Fact or Fiction - Did U-1197 Surrender in 1945?
by Derek Waller
Ever since the end of the war in Europe in 1945 there has been uncertainty surrounding the U-Boats that surrendered. Much of it relates to the surrender dates and locations, but some even relates to the question of whether or not a particular U-Boat surrendered in the first place. U-1197 is an example of the latter, and the purpose of this note is to illustrate how uncertainties can still be portrayed as fact even 65 years after the events took place.
The first reference that I ever found to the fate of U-1197 was in Groner (1954). He indicated that it surrendered in Wilhelmshaven, was transferred to the UK on 26 June 1945, and subsequently sunk in Operation Deadlight.
The UK Naval Historical Branch (NHB) told me in May 1963 that U-1197 had surrendered in Wilhelmshaven, but there were no details of its final disposal. Similarly, US Navy sources in 1963 indicated that U-1197 had surrendered in Wilhelmshaven on 24 June 1945.
Then, in January 1964, the NHB advised me that, whilst U-1197 had indeed surrendered in Wilhelmshaven, it had been taken to England and sunk in Operation Deadlight. This information was said to come from "German sources" (I suspect from Groner).
In November 1966 I analysed all the available public-domain records, and it was obvious that U-1197 had not been sunk in Operation Deadlight. I therefore concluded that the U-Boat had surrendered, but that:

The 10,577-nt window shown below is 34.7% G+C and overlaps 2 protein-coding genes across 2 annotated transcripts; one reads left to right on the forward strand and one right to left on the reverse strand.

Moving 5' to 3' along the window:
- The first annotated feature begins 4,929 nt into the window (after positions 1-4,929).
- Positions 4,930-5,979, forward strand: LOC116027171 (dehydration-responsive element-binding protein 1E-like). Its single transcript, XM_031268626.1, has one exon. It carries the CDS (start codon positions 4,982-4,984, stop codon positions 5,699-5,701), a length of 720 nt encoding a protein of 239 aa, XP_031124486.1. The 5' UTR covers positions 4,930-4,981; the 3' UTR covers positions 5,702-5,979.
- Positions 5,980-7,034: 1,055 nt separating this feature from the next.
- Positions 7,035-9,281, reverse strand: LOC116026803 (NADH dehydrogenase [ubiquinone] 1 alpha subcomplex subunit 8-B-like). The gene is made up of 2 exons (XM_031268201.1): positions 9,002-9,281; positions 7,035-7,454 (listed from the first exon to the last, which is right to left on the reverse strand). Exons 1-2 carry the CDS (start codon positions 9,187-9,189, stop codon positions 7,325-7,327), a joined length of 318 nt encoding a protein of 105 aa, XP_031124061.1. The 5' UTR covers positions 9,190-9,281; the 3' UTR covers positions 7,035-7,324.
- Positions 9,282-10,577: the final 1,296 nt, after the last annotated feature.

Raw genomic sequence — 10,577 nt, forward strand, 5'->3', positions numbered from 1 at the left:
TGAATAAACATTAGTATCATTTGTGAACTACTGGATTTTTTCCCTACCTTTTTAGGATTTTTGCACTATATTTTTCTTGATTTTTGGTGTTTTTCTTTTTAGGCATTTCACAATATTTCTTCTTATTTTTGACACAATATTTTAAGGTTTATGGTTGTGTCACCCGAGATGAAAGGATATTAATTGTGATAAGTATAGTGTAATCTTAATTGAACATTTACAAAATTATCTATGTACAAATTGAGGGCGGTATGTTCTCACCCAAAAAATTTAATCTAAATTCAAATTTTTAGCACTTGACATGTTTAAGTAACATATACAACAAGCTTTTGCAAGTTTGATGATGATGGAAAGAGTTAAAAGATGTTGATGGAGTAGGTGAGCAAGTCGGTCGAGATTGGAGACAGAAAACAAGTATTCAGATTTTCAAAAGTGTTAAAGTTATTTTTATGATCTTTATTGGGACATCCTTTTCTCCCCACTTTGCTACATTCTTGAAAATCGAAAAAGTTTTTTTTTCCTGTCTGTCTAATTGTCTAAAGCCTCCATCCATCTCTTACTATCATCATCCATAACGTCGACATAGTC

The final disposal of this U-Boat is still in slight doubt.
I then embarked on a complete analysis of all the U-boats that had surrendered, and wrote an article in 1969 - which was published in the INRO Journal in June 1970 - in which I said:
U-1197, which surrendered in Wilhelmshaven, had been badly damaged in an air attack on Wesermunde on 25 April 1945, and was unfit for removal to the UK. She was, therefore, scrapped on site. And, that, until recently, is where I left the "story".
I have now revived my interest in the history of the U-Boats, particularly those which surrendered in 1945, and have found that much of the uncertainty of the 1950s and 1960s concerning U-1197 still survives. For instance, Peter Sharpe (1998) indicated that, whilst U-1197 had been damaged and decommissioned at Wesermunde in April 1945, it had nevertheless surrendered in Wilhelmshaven in May 1945, and then been moved to Loch Ryan in June 1945 for disposal in Operation Deadlight.
Similarly, Kenneth Wynn (1998) indicated that U-1197 was damaged by USAAF bombers at Wesermunde in April 1945, but that it had then been captured by the Allies and transferred to Wilhelmshaven. However, whilst he suggested that U-1197 was taken to the UK on 26 June, he also recorded that she was sunk in the N Sea by the US Navy in February 1946.
Also, Clay Blair (1998) said that U-1197 surrendered in Bremen.
Finally, my review highlighted Axel Niestlé's work (1998) which recorded that U-1197 was decommissioned on 24 April 1945 at Wesermunde following bomb damaged sustained in a USAAF air raid on Bremen on 30 March 1945. He went on to say that U-1197 was captured by British forces, and that it was sunk in February 1946 in the North Sea by the US Navy.
Is it therefore any wonder that there is still some confusion about the fate of U-1197? Axel Niestlé and I have therefore discussed this matter, and I have also obtained information from Herr Horst Bredow's U-Boat Archive in Cuxhaven.